Q: What on Earth is going on with this maple leaf? I saw it on a wild tree while taking a walk down a neighborhood path, but wonder if it’s something that can spread to nearby gardens.
A: This is a great example of a gall, which is a tissue deformity on a plant caused by either insects, mites, fungi, bacteria, or nematodes. Usually galls cause swelling or weird projections on leaves or plant stems, but sometimes the more obvious feature is a color change like this.
The activities of the organism responsible creates chemical changes in the leaf tissue, redirecting tissue formation to suit its needs. For instance, insect-made galls give the larvae their own little house to feed in while being protected from most predators or harsh weather. (Impressively, tiny parasitoid wasps, little bigger than a dash on this page, still find their prey inside these structures and interrupt their life cycle. Isn’t that amazing?)
Despite how drastic galls may look to us, they don’t cause much harm to their host plants, which can be trees, shrubs, or perennials. Oak trees are renowned for harboring many kinds of eye-catching galls, some of which become most noticeable when they fall out of the canopy onto our lawns or gardens. See if you can find anything living inside those swollen red or brown lumps or balloon-like pockets on leaves. A wise bird or other insect may have beaten you to it, though, or the culprit is long gone and already flew away as an adult before the plant jettisoned the injured leaf.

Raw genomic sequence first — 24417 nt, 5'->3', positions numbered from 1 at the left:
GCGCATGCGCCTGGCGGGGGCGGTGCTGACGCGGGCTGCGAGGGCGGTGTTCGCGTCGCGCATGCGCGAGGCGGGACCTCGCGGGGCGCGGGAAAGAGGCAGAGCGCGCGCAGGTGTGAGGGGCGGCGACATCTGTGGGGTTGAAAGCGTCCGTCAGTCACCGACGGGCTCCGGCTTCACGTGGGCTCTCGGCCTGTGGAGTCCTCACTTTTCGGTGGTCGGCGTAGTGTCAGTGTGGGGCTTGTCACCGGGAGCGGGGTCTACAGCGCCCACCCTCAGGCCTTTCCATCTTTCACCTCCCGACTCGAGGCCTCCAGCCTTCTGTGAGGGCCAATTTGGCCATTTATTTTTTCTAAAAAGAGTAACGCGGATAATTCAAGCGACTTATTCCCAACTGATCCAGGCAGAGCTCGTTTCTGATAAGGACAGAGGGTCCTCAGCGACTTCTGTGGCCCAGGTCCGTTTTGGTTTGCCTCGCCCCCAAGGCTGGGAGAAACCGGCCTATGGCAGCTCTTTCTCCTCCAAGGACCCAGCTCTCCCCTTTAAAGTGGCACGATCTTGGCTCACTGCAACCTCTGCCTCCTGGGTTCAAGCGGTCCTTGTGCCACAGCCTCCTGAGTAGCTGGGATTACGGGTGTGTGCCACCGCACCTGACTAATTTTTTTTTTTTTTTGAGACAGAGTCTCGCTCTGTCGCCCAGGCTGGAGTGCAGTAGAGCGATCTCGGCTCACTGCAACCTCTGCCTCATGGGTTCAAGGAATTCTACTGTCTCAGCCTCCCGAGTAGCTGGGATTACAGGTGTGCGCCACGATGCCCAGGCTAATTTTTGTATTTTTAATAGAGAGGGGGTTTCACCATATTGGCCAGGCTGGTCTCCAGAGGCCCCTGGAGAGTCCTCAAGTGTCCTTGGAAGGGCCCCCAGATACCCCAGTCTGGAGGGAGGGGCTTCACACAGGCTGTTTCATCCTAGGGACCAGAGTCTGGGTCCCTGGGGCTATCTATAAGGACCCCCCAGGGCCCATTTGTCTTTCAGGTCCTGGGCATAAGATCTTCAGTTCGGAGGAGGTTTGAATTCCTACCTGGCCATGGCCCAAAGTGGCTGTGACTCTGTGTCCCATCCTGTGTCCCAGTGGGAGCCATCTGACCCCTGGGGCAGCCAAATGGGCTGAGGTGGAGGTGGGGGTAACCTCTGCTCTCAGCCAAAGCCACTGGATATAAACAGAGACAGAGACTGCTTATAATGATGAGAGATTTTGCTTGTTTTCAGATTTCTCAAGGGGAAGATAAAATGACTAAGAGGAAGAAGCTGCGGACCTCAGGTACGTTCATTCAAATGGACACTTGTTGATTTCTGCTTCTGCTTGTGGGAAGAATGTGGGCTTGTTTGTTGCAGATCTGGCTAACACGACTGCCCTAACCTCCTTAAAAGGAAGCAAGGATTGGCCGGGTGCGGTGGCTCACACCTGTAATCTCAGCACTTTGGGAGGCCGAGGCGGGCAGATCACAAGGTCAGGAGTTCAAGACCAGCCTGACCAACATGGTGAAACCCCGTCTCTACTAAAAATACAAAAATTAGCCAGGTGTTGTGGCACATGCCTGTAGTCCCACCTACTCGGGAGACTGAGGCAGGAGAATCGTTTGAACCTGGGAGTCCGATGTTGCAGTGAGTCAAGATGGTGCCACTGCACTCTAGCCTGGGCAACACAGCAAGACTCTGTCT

If an eyesore, you can clip off heaviest infestations of leaf galls on witchhazel (caused by insects), azaleas (fungus), oak saplings (usually insects), and any other easy-to-reach plant. Keep in mind that the unaffected portions of those leaves are still functioning to feed the plant, so don’t remove too much growth. Otherwise, I suggest you leave them alone and just marvel at the intricacies of the natural world. Gall-forming insects can feed songbirds and don’t risk the health of the plant. As with any organism, populations wax and wane over time and galls might be prevalent one year and nearly absent the next.
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